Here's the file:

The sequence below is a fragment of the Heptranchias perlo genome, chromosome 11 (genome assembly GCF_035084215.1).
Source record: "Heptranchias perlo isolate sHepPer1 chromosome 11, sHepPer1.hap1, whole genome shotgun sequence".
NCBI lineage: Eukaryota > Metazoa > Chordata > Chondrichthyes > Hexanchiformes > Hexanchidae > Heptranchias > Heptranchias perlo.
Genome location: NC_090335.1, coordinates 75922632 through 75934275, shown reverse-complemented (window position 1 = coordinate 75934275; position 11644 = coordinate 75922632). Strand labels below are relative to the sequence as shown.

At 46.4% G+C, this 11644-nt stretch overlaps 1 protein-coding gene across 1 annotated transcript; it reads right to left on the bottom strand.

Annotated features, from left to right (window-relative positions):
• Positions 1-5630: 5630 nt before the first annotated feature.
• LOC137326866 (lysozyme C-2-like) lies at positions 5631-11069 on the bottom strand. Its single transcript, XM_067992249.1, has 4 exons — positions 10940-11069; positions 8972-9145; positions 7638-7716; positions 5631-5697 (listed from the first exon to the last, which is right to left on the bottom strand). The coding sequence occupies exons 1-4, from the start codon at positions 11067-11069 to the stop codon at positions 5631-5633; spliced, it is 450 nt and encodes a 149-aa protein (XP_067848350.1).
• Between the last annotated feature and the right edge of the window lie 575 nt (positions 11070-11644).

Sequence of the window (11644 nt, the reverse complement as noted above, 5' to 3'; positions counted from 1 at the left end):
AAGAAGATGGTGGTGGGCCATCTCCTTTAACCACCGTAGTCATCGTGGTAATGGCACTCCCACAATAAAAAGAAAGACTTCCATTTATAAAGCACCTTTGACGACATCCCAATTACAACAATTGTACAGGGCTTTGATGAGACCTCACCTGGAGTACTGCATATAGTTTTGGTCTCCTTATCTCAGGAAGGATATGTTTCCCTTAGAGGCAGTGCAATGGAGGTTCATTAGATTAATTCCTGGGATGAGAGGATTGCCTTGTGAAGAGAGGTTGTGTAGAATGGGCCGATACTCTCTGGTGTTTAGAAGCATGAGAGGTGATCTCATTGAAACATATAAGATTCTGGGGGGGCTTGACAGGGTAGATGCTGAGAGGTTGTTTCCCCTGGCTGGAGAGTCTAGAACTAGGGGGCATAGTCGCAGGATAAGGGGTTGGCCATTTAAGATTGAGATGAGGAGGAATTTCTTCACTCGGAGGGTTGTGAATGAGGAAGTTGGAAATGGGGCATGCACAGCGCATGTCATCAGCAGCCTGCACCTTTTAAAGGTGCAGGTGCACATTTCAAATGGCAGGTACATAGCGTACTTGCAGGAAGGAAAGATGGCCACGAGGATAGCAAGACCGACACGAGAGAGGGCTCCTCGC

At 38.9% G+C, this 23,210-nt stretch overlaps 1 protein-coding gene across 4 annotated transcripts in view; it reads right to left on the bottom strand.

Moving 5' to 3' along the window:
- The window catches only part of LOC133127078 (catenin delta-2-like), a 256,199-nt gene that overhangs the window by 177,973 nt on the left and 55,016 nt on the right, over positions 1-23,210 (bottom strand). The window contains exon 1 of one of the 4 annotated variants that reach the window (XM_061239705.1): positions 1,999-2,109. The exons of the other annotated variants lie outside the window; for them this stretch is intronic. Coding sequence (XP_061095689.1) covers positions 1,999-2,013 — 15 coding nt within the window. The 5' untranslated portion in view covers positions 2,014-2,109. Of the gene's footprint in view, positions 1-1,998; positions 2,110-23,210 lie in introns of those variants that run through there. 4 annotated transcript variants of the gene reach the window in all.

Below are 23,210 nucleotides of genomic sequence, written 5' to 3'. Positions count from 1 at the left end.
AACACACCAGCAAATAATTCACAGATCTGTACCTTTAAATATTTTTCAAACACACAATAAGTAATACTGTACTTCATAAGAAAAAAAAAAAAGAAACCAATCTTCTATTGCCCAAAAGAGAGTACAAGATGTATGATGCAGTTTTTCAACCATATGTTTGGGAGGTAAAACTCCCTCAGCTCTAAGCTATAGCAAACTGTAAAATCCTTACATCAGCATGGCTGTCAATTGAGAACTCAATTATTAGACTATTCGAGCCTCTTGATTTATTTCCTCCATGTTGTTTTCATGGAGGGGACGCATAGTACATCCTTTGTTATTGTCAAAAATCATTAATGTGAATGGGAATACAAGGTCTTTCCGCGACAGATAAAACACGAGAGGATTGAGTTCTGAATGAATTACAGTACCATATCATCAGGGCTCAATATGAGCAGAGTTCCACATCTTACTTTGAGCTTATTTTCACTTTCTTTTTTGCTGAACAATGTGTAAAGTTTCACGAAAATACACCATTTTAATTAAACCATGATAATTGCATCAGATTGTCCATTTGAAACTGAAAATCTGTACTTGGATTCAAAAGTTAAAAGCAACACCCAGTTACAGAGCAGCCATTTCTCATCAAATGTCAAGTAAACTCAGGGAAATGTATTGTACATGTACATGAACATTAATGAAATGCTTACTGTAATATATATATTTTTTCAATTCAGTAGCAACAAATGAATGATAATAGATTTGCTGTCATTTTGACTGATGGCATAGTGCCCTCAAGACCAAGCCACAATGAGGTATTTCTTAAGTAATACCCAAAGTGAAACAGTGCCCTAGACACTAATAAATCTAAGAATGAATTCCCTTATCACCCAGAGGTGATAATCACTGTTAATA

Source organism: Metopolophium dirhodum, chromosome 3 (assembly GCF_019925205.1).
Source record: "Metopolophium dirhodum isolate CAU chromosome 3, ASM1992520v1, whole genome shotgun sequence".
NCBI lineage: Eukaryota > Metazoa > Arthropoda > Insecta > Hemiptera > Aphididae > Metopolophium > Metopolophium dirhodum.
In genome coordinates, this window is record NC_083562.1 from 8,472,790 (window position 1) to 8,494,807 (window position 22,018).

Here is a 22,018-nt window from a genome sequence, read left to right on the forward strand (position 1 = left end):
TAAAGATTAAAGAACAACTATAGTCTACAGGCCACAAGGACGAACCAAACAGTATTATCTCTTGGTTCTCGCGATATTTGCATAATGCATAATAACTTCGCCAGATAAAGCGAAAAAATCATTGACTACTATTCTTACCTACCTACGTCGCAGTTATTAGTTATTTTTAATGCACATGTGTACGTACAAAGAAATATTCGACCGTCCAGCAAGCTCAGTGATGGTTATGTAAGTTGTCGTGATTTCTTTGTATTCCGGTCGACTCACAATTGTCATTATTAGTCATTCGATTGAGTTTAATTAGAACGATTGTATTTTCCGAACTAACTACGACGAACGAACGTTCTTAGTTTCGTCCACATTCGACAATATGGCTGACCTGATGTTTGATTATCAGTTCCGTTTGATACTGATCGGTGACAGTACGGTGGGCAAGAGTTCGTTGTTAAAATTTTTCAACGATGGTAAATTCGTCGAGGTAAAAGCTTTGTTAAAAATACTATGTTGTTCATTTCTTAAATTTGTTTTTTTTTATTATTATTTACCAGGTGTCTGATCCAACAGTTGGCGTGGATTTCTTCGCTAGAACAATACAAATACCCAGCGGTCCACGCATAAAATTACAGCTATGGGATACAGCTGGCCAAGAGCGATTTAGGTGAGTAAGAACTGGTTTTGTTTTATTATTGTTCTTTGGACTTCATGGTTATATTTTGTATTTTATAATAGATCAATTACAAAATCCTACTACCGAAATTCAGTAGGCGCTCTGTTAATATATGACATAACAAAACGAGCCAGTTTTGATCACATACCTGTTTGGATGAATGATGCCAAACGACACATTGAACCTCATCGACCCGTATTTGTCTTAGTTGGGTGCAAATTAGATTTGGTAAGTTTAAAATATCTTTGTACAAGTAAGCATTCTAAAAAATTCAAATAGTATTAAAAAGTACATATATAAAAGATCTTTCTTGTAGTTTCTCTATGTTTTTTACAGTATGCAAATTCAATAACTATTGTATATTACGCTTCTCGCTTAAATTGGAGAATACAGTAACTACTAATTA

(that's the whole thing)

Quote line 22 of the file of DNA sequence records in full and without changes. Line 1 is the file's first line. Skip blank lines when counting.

TAAAGATTAAAGAACAACTATAGTCTACAGGCCACAAGGACGAACCAAACAGTATTATCTCTTGGTTCTCGCGATATTTGCATAATGCATAATAACTTCGCCAGATAAAGCGAAAAAATCATTGACTACTATTCTTACCTACCTACGTCGCAGTTATTAGTTATTTTTAATGCACATGTGTACGTACAAAGAAATATTCGACCGTCCAGCAAGCTCAGTGATGGTTATGTAAGTTGTCGTGATTTCTTTGTATTCCGGTCGACTCACAATTGTCATTATTAGTCATTCGATTGAGTTTAATTAGAACGATTGTATTTTCCGAACTAACTACGACGAACGAACGTTCTTAGTTTCGTCCACATTCGACAATATGGCTGACCTGATGTTTGATTATCAGTTCCGTTTGATACTGATCGGTGACAGTACGGTGGGCAAGAGTTCGTTGTTAAAATTTTTCAACGATGGTAAATTCGTCGAGGTAAAAGCTTTGTTAAAAATACTATGTTGTTCATTTCTTAAATTTGTTTTTTTTTATTATTATTTACCAGGTGTCTGATCCAACAGTTGGCGTGGATTTCTTCGCTAGAACAATACAAATACCCAGCGGTCCACGCATAAAATTACAGCTATGGGATACAGCTGGCCAAGAGCGATTTAGGTGAGTAAGAACTGGTTTTGTTTTATTATTGTTCTTTGGACTTCATGGTTATATTTTGTATTTTATAATAGATCAATTACAAAATCCTACTACCGAAATTCAGTAGGCGCTCTGTTAATATATGACATAACAAAACGAGCCAGTTTTGATCACATACCTGTTTGGATGAATGATGCCAAACGACACATTGAACCTCATCGACCCGTATTTGTCTTAGTTGGGTGCAAATTAGATTTGGTAAGTTTAAAATATCTTTGTACAAGTAAGCATTCTAAAAAATTCAAATAGTATTAAAAAGTACATATATAAAAGATCTTTCTTGTAGTTTCTCTATGTTTTTTACAGTATGCAAATTCAATAACTATTGTATATTACGCTTCTCGCTTAAATTGGAGAATACAGTAACTACTAATTA